The motor will run on 12V and the chip 5V, so a simple 5V linear regulator for chip (/micro) and the 12v from the battery would probably suffice.

jamwaffles (author)jamwaffles2009-10-18

Ignore the above comment lol and read the one by zapro - he's righterer than me :P

zapro (author)jamwaffles2009-10-18

Well the motor is not a stepper type, it's a three phase brushless motor with star connection, and then it has three or four connections. It will not run without it's fairly complicated motor controller. You could possibly use a speed controller meant for RC planes that use three phase brushless motors.

jamwaffles (author)zapro2009-10-18

I do appologise lol im not too experienced in motor technology so thanks very much for the heads up.

jamwaffles (author)jamwaffles2009-10-18

Its also a sound sampler for linux :P

BobS (author)BobS2009-10-17

Sorry, something went wrong with the layout..... Cannot edit the comment!

jamwaffles (author)BobS2009-10-17

edit what comment and what went wrong with the layout lol


BobS (author)jamwaffles2009-10-18

The one of 2 minutes before Oct 17, 2009. 7:56 AM, with the small print (how did I do that???)  (almost like the time when I cleaned the keyboard while the computer was on- it took more than a day to get that one straight...)

jamwaffles (author)BobS2009-10-18

OHH to the first bit and ouch to the second. Are you on Linux?

As im 15 and i have a mother with a stupidly mad clean-freak obsession, she randomly comes past and cleans my keyboard sometimes and i hate it. Thankfully i've never had to spend 2 days fixing it lol


jakerobinson (author)BobS2009-10-18

BobS - don't forget '' as you can get all the free computers you'd probably ever want...cheers,

jamwaffles (author)jakerobinson2009-10-18

I really need to start using freecycle :P

ipernjakovic (author)jamwaffles2009-10-18

Just one correction, motors in HDDs are not stepper type, they are plain DC motors. 

jamwaffles (author)ipernjakovic2009-10-18

They have four wires, so surely they are steppers?

If it was a DC motor it would only have 2. Or maybe the other two are for speed reference?

I dont think so on second thoughts, because with the stepper the speed can be controlled very precisely with no sensor delay at all.


bransweerertjie (author)2009-10-16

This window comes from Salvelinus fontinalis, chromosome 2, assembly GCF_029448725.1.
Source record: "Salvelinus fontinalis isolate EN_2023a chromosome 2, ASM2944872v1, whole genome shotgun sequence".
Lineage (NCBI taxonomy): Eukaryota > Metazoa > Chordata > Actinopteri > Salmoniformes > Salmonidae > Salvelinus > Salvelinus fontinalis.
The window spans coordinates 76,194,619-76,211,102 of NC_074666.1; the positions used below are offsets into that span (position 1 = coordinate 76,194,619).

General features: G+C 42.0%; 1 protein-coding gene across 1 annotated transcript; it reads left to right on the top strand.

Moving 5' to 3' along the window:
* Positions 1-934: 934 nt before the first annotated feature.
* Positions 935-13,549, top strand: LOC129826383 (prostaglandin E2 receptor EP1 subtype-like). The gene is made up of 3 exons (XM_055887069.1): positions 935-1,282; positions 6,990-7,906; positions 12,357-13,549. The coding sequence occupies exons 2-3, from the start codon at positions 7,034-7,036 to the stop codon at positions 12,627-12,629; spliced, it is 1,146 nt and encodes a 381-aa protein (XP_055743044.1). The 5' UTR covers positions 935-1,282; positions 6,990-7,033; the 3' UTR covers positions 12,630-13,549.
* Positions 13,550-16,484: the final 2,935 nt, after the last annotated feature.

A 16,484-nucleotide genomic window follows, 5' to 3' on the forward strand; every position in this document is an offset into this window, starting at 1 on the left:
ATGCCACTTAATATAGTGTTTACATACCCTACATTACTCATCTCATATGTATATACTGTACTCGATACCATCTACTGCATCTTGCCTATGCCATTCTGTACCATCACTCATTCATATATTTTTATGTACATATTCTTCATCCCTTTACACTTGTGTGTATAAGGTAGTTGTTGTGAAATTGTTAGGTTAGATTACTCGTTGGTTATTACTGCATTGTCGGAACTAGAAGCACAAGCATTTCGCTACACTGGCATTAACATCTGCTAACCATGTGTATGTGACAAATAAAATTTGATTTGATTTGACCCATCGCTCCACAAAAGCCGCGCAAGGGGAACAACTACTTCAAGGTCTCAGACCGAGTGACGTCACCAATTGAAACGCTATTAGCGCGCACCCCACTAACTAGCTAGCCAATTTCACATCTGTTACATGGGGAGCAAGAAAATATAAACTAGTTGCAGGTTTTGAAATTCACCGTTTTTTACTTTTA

awesome dude awsome

MaXoR (author)2009-10-15

With everything said, you can simply attach a heavy spinning object toany camera, and it will stabilize it's self......

I had a Mechano motor when I was younger, and when I put a rubber toytire (Part of my mechano set) on the end, and turned it on.... thatmotor would almost stay perpendicular to it's power cord I was hangingit from. Only SLOWLY moving downward (With gravity).... so that wasunder 300 grams of weight, that would be MORE than enough tostabilize a camera... even a EOS Digital Rebel XT (Professional Camera,larger amount of weight to stabilize.

I think I will try something for my little hand held..... see if Ican come up with a smaller, more practical, solution.... However I lovethe use of Hard drives!

royalestel (author)2009-10-15

Great job!  I've been mulling over making one for nearly a year nowas well!  Will post when I finish.

redfoxtrystman (author)2009-10-15

this is a verry interesting idea. if it was not so big i would love totry it.

but great Instructable.

wingman358 (author)2009-10-15

Wow. Great idea and implementation! If this isn't clever recycling, Idon't know what is!

roystonlodge (author)2009-10-15

 I JUST came across an old 2GB hard drive of mine, and I've beenwondering what use I could possibly use it for.  I have a reallyreally light video camera, and it's really hard to keep it steadywithout a tripod.  I may have to try this!

How loud is it though?  Too much noise would suck for video.

BobS (author)roystonlodge2009-10-15

Stupid windows update!! I just completed a reply, and while watchingsome interesting stuff on TV, the computer restarted!  Here we goagain:

A HDD produces mostly low volume, high frequency sound. It might beconducted through the frame: put rubber on top of the camera platformand put a rubber washer on the camera screw.

If the sound of the HDD still interferes with the video, try to put ametal or thin plywood plate between the platform and the camera, beyondthe position of the microphone: high frequency sound behaves a lot likelight, so most of it will be reflected back down.

zxcv (author)2009-10-08

An old trick to getting a steady shot is to use the timer. Many cameras allow you to choose the time of say 2 seconds vs 7.  Simply activate the timer and in 2 seconds "CLICK"  Even with a tripod I use this for long exposure night shots. It eliminates the finger motion blur.

I loved the thought of the stabiliser, but it was a bit bulky.  I think I will try this with an bad HD I have, a bolt, and some JB weld.

CallMeJeremy (author)zxcv2009-10-11

Some camera, like my Nikon D200, have a feature between 'shutter now' and 'timer'. It's called 'shutter delay' and once activated it waits .5 seconds after the mirror flips up before it activates the shutter - it's come in handy so many times!

About This Instructable




Bio: No more fun than demolition, designing, building, experimenting! I like making things on a really low budget , so most people in this world, who are ... More »